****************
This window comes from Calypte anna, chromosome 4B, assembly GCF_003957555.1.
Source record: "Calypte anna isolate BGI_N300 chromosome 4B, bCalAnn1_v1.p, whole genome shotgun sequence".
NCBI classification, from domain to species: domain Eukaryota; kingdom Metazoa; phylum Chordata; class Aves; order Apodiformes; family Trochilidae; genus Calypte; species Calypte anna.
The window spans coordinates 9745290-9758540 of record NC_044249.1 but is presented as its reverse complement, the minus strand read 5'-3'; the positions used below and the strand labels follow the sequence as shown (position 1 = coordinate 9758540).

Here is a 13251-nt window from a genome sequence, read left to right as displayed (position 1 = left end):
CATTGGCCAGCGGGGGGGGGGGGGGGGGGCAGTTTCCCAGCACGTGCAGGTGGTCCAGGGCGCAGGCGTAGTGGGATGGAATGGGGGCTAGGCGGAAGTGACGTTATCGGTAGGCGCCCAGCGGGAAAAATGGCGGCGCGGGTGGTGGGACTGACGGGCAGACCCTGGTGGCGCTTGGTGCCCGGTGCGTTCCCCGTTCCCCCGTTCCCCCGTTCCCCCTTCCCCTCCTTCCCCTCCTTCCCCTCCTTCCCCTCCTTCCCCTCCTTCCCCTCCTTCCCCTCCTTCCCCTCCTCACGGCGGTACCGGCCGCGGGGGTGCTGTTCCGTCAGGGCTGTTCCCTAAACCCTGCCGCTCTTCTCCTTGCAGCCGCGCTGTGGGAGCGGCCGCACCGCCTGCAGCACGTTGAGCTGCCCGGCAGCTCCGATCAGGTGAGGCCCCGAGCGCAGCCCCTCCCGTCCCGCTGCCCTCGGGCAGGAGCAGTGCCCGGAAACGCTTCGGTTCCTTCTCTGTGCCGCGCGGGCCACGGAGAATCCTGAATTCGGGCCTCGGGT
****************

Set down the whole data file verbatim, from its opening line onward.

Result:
This window comes from Calypte anna, chromosome 4B, assembly GCF_003957555.1.
Source record: "Calypte anna isolate BGI_N300 chromosome 4B, bCalAnn1_v1.p, whole genome shotgun sequence".
NCBI classification, from domain to species: domain Eukaryota; kingdom Metazoa; phylum Chordata; class Aves; order Apodiformes; family Trochilidae; genus Calypte; species Calypte anna.
The window spans coordinates 9745290-9758540 of record NC_044249.1 but is presented as its reverse complement, the minus strand read 5'-3'; the positions used below and the strand labels follow the sequence as shown (position 1 = coordinate 9758540).

Here is a 13251-nt window from a genome sequence, read left to right as displayed (position 1 = left end):
CATTGGCCAGCGGGGGGGGGGGGGGGGGGCAGTTTCCCAGCACGTGCAGGTGGTCCAGGGCGCAGGCGTAGTGGGATGGAATGGGGGCTAGGCGGAAGTGACGTTATCGGTAGGCGCCCAGCGGGAAAAATGGCGGCGCGGGTGGTGGGACTGACGGGCAGACCCTGGTGGCGCTTGGTGCCCGGTGCGTTCCCCGTTCCCCCGTTCCCCCGTTCCCCCTTCCCCTCCTTCCCCTCCTTCCCCTCCTTCCCCTCCTTCCCCTCCTTCCCCTCCTTCCCCTCCTTCCCCTCCTCACGGCGGTACCGGCCGCGGGGGTGCTGTTCCGTCAGGGCTGTTCCCTAAACCCTGCCGCTCTTCTCCTTGCAGCCGCGCTGTGGGAGCGGCCGCACCGCCTGCAGCACGTTGAGCTGCCCGGCAGCTCCGATCAGGTGAGGCCCCGAGCGCAGCCCCTCCCGTCCCGCTGCCCTCGGGCAGGAGCAGTGCCCGGAAACGCTTCGGTTCCTTCTCTGTGCCGCGCGGGCCACGGAGAATCCTGAATTCGGGCCTCGGGT